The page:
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Revolve Is Latest Retailer Hit by Inflation, Despite Increased Sales

Revolve is feeling the sting of higher prices.

The Los Angeles-based fashion platform revealed quarterly earnings Wednesday after the market closed, improving on revenues, but falling short on bottom-line profits as the e-tailer continues to navigate macro headwinds, such as supply chain bottlenecks, rising operating costs and continued lockdowns in China. Shares of Revolve Group fell more than 14% in after-hours trading, as a result.

But Revolve co-founder and co-CEO Mike Karanikolas insisted the company had a strong quarter, “highlighted by record net sales that increased 27% year-over-year; gross margin expansion to record levels for a second quarter, and continued strong growth in active customers. We delivered these results despite macroeconomic conditions that became more challenging as the quarter progressed, creating cost pressures that impacted profitability and also contributed to a moderating year-over-year growth trend in net sales in June that has continued into the third quarter.”

Co-founder and co-CEO Michael Mente added: “Over our nearly 20 years of operating history, we believe we have demonstrated a unique track record for outperforming the competition in times of disruption and volatility and we have complete confidence in our team’s ability to continue to execute through even the most challenging circumstances. I’m excited about our future and believe that our strong team, data-centric culture, entrepreneurial spirit, operational excellence and strong connection with the next-generation consumer position us to gain further market share in the months and years ahead.”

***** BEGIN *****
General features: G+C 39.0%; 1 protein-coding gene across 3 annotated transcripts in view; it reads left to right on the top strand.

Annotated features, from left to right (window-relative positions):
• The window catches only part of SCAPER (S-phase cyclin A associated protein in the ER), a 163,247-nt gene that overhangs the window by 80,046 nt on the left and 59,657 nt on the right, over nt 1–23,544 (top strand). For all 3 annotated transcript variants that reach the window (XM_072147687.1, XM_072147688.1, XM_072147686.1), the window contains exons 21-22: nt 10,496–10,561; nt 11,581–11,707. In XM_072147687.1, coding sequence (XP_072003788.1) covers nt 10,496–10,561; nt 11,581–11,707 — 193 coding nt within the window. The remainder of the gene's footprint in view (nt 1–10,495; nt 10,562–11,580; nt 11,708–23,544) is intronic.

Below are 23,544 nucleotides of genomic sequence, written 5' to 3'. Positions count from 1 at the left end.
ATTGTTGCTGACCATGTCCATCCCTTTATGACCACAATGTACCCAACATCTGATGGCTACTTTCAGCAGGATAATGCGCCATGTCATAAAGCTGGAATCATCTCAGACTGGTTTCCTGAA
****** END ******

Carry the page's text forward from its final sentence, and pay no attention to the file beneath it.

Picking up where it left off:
Revenues for the three-month period ending June 30 grew 27% during the quarter to more than $290 million, up from nearly $229 million a year ago. By segment, Revolve net sales increased to roughly 30% to $245 million year-over-year, while revenues of Fwrd, the e-tailer’s luxury segment, rose 14% year-over-year to more than $45 million. Domestically, net sales were up 30% in the quarter, while international net sales grew 14% year-over-year.

Still, net income fell roughly 48%, from $31.5 million in 2021’s second quarter to $16.2 million in the most recent quarter.

Rising fuel prices — up four times, year-over-year — caused the largest dent in the firm’s balance sheet. In addition, last quarter’s added marketing spend for the return of Revolve Festival, as well as an increased-return rates (higher than pre-pandemic levels) thanks to the addition of the Revolve Canadian business, also cut into profits.

“Yet it’s a tradeoff we’ll make all day long,” Karanikolas told analysts on Wednesday afternoon’s conference call.

Revolve is now expecting the fourth quarter to be the most challenging with continued inflationary pressures and decreased consumer spending.

“The Revolve brand is about consumers living their best lives and certainly consumers aren’t feeling that way right now,” Karanikolas said. Although he added that the current “softness of the consumer doesn’t change our 2023 outlook.”

Mente pointed to an increase in active customers, the launch of Revolve’s resale program and going-out categories, such as dresses and other occasionwear, as growth drivers.

“She’s traveling, going to weddings and living her life again,” Mente said on the call.

Revolve was cofounded by Mente and Karanikolas in 2003 and later went public in June 2019. Today, the company sells more than 1,000 brands, including its own, on the platform. Fwrd, which launched in late 2019, named Kendall Jenner its creative director in 2021.

The company ended the quarter with nearly $238 million in cash and cash equivalents and no debt.

Shares of Revolve Group, which closed up 6.51% to $30.94 apiece, are down nearly 57%, year-over-year.

This story was reported by WWD and originally appeared on WWD.com.

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